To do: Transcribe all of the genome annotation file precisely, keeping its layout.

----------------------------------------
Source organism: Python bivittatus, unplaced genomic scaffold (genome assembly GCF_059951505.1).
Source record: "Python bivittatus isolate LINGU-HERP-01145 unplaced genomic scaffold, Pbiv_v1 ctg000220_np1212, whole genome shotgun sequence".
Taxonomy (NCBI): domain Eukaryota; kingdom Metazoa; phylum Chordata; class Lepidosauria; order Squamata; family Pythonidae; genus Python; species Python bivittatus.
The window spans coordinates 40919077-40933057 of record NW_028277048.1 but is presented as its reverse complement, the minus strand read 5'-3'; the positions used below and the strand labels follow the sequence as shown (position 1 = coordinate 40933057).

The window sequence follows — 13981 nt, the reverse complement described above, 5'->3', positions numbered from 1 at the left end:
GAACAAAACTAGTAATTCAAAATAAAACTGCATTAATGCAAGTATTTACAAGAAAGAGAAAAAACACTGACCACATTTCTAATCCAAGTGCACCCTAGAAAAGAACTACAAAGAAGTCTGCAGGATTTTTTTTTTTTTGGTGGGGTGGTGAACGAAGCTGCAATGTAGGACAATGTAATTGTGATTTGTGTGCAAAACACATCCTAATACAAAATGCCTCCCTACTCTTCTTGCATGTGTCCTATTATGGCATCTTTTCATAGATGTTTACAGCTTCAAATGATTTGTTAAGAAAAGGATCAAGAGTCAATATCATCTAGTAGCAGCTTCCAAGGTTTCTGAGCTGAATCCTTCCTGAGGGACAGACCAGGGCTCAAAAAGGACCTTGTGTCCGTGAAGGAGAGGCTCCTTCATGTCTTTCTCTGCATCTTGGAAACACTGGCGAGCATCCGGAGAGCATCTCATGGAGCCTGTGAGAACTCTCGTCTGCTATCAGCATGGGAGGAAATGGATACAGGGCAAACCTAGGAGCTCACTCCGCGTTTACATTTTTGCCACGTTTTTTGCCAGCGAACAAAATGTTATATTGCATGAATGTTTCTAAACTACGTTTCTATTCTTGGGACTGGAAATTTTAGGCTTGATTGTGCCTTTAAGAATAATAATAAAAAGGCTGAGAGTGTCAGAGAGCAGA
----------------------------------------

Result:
Source organism: Python bivittatus, unplaced genomic scaffold (genome assembly GCF_059951505.1).
Source record: "Python bivittatus isolate LINGU-HERP-01145 unplaced genomic scaffold, Pbiv_v1 ctg000220_np1212, whole genome shotgun sequence".
Taxonomy (NCBI): domain Eukaryota; kingdom Metazoa; phylum Chordata; class Lepidosauria; order Squamata; family Pythonidae; genus Python; species Python bivittatus.
The window spans coordinates 40919077-40933057 of record NW_028277048.1 but is presented as its reverse complement, the minus strand read 5'-3'; the positions used below and the strand labels follow the sequence as shown (position 1 = coordinate 40933057).

The window sequence follows — 13981 nt, the reverse complement described above, 5'->3', positions numbered from 1 at the left end:
GAACAAAACTAGTAATTCAAAATAAAACTGCATTAATGCAAGTATTTACAAGAAAGAGAAAAAACACTGACCACATTTCTAATCCAAGTGCACCCTAGAAAAGAACTACAAAGAAGTCTGCAGGATTTTTTTTTTTTTGGTGGGGTGGTGAACGAAGCTGCAATGTAGGACAATGTAATTGTGATTTGTGTGCAAAACACATCCTAATACAAAATGCCTCCCTACTCTTCTTGCATGTGTCCTATTATGGCATCTTTTCATAGATGTTTACAGCTTCAAATGATTTGTTAAGAAAAGGATCAAGAGTCAATATCATCTAGTAGCAGCTTCCAAGGTTTCTGAGCTGAATCCTTCCTGAGGGACAGACCAGGGCTCAAAAAGGACCTTGTGTCCGTGAAGGAGAGGCTCCTTCATGTCTTTCTCTGCATCTTGGAAACACTGGCGAGCATCCGGAGAGCATCTCATGGAGCCTGTGAGAACTCTCGTCTGCTATCAGCATGGGAGGAAATGGATACAGGGCAAACCTAGGAGCTCACTCCGCGTTTACATTTTTGCCACGTTTTTTGCCAGCGAACAAAATGTTATATTGCATGAATGTTTCTAAACTACGTTTCTATTCTTGGGACTGGAAATTTTAGGCTTGATTGTGCCTTTAAGAATAATAATAAAAAGGCTGAGAGTGTCAGAGAGCAGA